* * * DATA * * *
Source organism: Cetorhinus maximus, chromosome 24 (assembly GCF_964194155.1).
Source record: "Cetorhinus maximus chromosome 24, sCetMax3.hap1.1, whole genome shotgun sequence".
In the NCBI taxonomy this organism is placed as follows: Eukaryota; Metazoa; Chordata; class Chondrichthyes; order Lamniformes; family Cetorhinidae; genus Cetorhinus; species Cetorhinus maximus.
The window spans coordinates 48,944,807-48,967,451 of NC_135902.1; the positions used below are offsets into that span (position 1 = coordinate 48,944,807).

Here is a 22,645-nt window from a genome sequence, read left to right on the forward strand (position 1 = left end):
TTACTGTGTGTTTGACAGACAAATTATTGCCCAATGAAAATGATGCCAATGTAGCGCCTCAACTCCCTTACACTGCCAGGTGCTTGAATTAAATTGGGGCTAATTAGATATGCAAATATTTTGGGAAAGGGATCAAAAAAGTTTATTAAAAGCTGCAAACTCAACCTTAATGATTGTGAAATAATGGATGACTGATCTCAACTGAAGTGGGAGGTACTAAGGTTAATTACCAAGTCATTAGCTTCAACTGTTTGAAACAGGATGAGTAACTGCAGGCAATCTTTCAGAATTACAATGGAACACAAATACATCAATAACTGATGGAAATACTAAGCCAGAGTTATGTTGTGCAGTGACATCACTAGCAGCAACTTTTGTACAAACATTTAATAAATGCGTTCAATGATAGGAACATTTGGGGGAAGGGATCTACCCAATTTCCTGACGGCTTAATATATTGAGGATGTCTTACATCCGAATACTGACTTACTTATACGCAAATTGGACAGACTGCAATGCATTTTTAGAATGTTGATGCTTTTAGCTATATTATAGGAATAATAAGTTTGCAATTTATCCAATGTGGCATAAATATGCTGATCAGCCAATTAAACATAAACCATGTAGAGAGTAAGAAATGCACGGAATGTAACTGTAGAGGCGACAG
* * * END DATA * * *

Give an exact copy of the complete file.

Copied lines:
Source organism: Cetorhinus maximus, chromosome 24 (assembly GCF_964194155.1).
Source record: "Cetorhinus maximus chromosome 24, sCetMax3.hap1.1, whole genome shotgun sequence".
In the NCBI taxonomy this organism is placed as follows: Eukaryota; Metazoa; Chordata; class Chondrichthyes; order Lamniformes; family Cetorhinidae; genus Cetorhinus; species Cetorhinus maximus.
The window spans coordinates 48,944,807-48,967,451 of NC_135902.1; the positions used below are offsets into that span (position 1 = coordinate 48,944,807).

Here is a 22,645-nt window from a genome sequence, read left to right on the forward strand (position 1 = left end):
TTACTGTGTGTTTGACAGACAAATTATTGCCCAATGAAAATGATGCCAATGTAGCGCCTCAACTCCCTTACACTGCCAGGTGCTTGAATTAAATTGGGGCTAATTAGATATGCAAATATTTTGGGAAAGGGATCAAAAAAGTTTATTAAAAGCTGCAAACTCAACCTTAATGATTGTGAAATAATGGATGACTGATCTCAACTGAAGTGGGAGGTACTAAGGTTAATTACCAAGTCATTAGCTTCAACTGTTTGAAACAGGATGAGTAACTGCAGGCAATCTTTCAGAATTACAATGGAACACAAATACATCAATAACTGATGGAAATACTAAGCCAGAGTTATGTTGTGCAGTGACATCACTAGCAGCAACTTTTGTACAAACATTTAATAAATGCGTTCAATGATAGGAACATTTGGGGGAAGGGATCTACCCAATTTCCTGACGGCTTAATATATTGAGGATGTCTTACATCCGAATACTGACTTACTTATACGCAAATTGGACAGACTGCAATGCATTTTTAGAATGTTGATGCTTTTAGCTATATTATAGGAATAATAAGTTTGCAATTTATCCAATGTGGCATAAATATGCTGATCAGCCAATTAAACATAAACCATGTAGAGAGTAAGAAATGCACGGAATGTAACTGTAGAGGCGACAG